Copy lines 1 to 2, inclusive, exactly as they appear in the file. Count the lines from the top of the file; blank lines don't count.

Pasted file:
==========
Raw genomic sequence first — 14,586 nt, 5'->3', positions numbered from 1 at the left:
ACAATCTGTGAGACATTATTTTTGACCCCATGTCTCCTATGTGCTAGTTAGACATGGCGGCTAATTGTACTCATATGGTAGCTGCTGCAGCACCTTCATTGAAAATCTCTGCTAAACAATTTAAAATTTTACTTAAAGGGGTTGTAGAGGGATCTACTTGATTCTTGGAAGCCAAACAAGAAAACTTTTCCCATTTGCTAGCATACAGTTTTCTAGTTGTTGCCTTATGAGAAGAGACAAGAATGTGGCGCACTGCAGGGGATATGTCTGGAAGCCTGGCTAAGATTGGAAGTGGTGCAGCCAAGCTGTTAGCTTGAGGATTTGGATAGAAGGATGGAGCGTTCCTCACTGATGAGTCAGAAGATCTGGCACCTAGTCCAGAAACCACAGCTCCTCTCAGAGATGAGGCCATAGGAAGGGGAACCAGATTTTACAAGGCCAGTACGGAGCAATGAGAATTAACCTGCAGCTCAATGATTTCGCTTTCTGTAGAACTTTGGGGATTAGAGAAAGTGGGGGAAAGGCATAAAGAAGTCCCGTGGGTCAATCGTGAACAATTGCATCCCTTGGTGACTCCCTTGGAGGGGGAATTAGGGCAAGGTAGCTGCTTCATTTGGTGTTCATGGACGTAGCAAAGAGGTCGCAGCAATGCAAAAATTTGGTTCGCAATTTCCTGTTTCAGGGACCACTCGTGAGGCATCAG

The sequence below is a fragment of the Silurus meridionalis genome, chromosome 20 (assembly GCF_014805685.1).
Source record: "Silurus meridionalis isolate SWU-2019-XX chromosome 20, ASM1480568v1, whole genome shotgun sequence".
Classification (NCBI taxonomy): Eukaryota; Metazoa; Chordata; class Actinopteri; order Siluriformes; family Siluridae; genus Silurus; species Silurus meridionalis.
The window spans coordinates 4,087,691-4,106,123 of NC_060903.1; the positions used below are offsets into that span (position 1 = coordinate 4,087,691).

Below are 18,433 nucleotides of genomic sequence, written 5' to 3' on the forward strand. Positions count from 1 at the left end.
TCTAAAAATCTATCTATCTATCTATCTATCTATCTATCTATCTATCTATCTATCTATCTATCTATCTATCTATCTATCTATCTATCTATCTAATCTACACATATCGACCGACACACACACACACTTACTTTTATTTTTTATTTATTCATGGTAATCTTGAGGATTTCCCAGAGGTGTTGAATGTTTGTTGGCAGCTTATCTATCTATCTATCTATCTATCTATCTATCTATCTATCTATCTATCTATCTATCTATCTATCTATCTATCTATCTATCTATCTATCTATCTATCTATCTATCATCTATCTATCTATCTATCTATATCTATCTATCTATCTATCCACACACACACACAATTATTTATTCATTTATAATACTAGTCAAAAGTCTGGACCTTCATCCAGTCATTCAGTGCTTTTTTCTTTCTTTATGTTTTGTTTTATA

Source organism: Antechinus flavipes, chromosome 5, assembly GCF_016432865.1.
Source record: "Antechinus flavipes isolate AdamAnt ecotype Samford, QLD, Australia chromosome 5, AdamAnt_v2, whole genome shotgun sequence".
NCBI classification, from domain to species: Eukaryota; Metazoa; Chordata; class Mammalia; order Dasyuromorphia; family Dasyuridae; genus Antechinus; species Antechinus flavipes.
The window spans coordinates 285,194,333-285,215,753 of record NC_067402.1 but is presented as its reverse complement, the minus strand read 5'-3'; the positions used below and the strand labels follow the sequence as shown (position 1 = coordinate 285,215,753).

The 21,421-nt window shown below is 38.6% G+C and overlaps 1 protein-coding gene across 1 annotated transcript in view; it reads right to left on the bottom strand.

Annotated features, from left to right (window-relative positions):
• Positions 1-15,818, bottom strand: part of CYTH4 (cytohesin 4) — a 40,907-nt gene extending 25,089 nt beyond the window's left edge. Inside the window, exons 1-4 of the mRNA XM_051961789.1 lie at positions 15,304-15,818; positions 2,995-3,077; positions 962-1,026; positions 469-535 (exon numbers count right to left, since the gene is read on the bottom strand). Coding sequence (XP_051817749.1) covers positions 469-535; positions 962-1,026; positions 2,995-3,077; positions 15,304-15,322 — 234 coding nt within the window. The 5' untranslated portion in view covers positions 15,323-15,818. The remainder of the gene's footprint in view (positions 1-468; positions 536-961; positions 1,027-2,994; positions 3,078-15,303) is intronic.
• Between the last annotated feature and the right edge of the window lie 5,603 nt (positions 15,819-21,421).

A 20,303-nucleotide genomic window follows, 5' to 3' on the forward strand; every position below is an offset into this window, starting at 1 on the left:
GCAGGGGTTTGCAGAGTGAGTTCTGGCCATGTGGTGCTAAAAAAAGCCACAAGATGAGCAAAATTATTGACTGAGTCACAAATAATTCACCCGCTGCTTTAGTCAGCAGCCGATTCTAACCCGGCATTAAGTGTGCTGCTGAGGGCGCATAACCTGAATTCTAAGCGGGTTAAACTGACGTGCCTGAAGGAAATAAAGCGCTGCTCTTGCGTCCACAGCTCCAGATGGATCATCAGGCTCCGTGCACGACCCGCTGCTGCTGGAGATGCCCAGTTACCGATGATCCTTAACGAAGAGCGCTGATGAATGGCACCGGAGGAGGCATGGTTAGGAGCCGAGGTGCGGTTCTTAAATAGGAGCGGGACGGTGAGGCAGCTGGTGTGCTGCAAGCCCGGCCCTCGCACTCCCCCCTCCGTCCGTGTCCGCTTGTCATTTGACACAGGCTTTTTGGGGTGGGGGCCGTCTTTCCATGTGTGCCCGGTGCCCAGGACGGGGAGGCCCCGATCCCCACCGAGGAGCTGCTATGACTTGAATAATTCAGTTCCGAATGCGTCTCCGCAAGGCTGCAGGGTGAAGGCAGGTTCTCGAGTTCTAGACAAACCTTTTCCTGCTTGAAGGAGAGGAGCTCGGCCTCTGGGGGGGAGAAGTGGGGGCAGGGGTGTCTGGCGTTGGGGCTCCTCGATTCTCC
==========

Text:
Raw genomic sequence first — 14,586 nt, 5'->3', positions numbered from 1 at the left:
ACAATCTGTGAGACATTATTTTTGACCCCATGTCTCCTATGTGCTAGTTAGACATGGCGGCTAATTGTACTCATATGGTAGCTGCTGCAGCACCTTCATTGAAAATCTCTGCTAAACAATTTAAAATTTTACTTAAAGGGGTTGTAGAGGGATCTACTTGATTCTTGGAAGCCAAACAAGAAAACTTTTCCCATTTGCTAGCATACAGTTTTCTAGTTGTTGCCTTATGAGAAGAGACAAGAATGTGGCGCACTGCAGGGGATATGTCTGGAAGCCTGGCTAAGATTGGAAGTGGTGCAGCCAAGCTGTTAGCTTGAGGATTTGGATAGAAGGATGGAGCGTTCCTCACTGATGAGTCAGAAGATCTGGCACCTAGTCCAGAAACCACAGCTCCTCTCAGAGATGAGGCCATAGGAAGGGGAACCAGATTTTACAAGGCCAGTACGGAGCAATGAGAATTAACCTGCAGCTCAATGATTTCGCTTTCTGTAGAACTTTGGGGATTAGAGAAAGTGGGGGAAAGGCATAAAGAAGTCCCGTGGGTCAATCGTGAACAATTGCATCCCTTGGTGACTCCCTTGGAGGGGGAATTAGGGCAAGGTAGCTGCTTCATTTGGTGTTCATGGACGTAGCAAAGAGGTCGCAGCAATGCAAAAATTTGGTTCGCAATTTCCTGTTTCAGGGACCACTCGTGAGGCATCAG